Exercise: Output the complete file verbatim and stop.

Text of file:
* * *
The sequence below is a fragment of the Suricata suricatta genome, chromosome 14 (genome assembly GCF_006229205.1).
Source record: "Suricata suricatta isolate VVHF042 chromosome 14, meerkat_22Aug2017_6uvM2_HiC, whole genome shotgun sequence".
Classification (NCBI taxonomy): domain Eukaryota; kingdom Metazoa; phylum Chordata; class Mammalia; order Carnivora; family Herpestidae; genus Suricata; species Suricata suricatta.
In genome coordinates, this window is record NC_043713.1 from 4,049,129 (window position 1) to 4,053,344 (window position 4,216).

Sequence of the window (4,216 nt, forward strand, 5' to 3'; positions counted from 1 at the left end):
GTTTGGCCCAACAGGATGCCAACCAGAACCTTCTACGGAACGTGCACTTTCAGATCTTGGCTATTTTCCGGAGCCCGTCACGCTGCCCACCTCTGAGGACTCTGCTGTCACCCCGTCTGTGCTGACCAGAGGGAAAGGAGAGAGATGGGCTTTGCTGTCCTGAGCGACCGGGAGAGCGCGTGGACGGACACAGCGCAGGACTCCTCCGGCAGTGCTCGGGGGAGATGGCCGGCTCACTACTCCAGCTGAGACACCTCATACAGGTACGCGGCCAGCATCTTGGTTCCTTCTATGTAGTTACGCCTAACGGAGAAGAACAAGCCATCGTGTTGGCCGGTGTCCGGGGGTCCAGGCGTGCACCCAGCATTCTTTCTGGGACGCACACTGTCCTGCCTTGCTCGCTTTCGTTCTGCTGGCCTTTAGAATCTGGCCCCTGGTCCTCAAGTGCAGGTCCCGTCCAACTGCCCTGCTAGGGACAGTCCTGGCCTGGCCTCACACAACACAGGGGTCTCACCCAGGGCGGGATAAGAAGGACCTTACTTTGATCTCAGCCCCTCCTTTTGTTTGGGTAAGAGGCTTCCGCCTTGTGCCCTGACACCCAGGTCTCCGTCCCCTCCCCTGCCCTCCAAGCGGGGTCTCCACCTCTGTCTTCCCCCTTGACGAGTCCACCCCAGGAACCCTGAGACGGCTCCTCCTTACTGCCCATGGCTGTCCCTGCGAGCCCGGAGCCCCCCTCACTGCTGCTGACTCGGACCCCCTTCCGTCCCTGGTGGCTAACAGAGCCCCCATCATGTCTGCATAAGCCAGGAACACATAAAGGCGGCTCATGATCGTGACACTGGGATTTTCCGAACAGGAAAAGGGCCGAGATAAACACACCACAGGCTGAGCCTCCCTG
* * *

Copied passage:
The sequence below is a fragment of the Suricata suricatta genome, chromosome 14 (genome assembly GCF_006229205.1).
Source record: "Suricata suricatta isolate VVHF042 chromosome 14, meerkat_22Aug2017_6uvM2_HiC, whole genome shotgun sequence".
Classification (NCBI taxonomy): domain Eukaryota; kingdom Metazoa; phylum Chordata; class Mammalia; order Carnivora; family Herpestidae; genus Suricata; species Suricata suricatta.
In genome coordinates, this window is record NC_043713.1 from 4,049,129 (window position 1) to 4,053,344 (window position 4,216).

Sequence of the window (4,216 nt, forward strand, 5' to 3'; positions counted from 1 at the left end):
GTTTGGCCCAACAGGATGCCAACCAGAACCTTCTACGGAACGTGCACTTTCAGATCTTGGCTATTTTCCGGAGCCCGTCACGCTGCCCACCTCTGAGGACTCTGCTGTCACCCCGTCTGTGCTGACCAGAGGGAAAGGAGAGAGATGGGCTTTGCTGTCCTGAGCGACCGGGAGAGCGCGTGGACGGACACAGCGCAGGACTCCTCCGGCAGTGCTCGGGGGAGATGGCCGGCTCACTACTCCAGCTGAGACACCTCATACAGGTACGCGGCCAGCATCTTGGTTCCTTCTATGTAGTTACGCCTAACGGAGAAGAACAAGCCATCGTGTTGGCCGGTGTCCGGGGGTCCAGGCGTGCACCCAGCATTCTTTCTGGGACGCACACTGTCCTGCCTTGCTCGCTTTCGTTCTGCTGGCCTTTAGAATCTGGCCCCTGGTCCTCAAGTGCAGGTCCCGTCCAACTGCCCTGCTAGGGACAGTCCTGGCCTGGCCTCACACAACACAGGGGTCTCACCCAGGGCGGGATAAGAAGGACCTTACTTTGATCTCAGCCCCTCCTTTTGTTTGGGTAAGAGGCTTCCGCCTTGTGCCCTGACACCCAGGTCTCCGTCCCCTCCCCTGCCCTCCAAGCGGGGTCTCCACCTCTGTCTTCCCCCTTGACGAGTCCACCCCAGGAACCCTGAGACGGCTCCTCCTTACTGCCCATGGCTGTCCCTGCGAGCCCGGAGCCCCCCTCACTGCTGCTGACTCGGACCCCCTTCCGTCCCTGGTGGCTAACAGAGCCCCCATCATGTCTGCATAAGCCAGGAACACATAAAGGCGGCTCATGATCGTGACACTGGGATTTTCCGAACAGGAAAAGGGCCGAGATAAACACACCACAGGCTGAGCCTCCCTG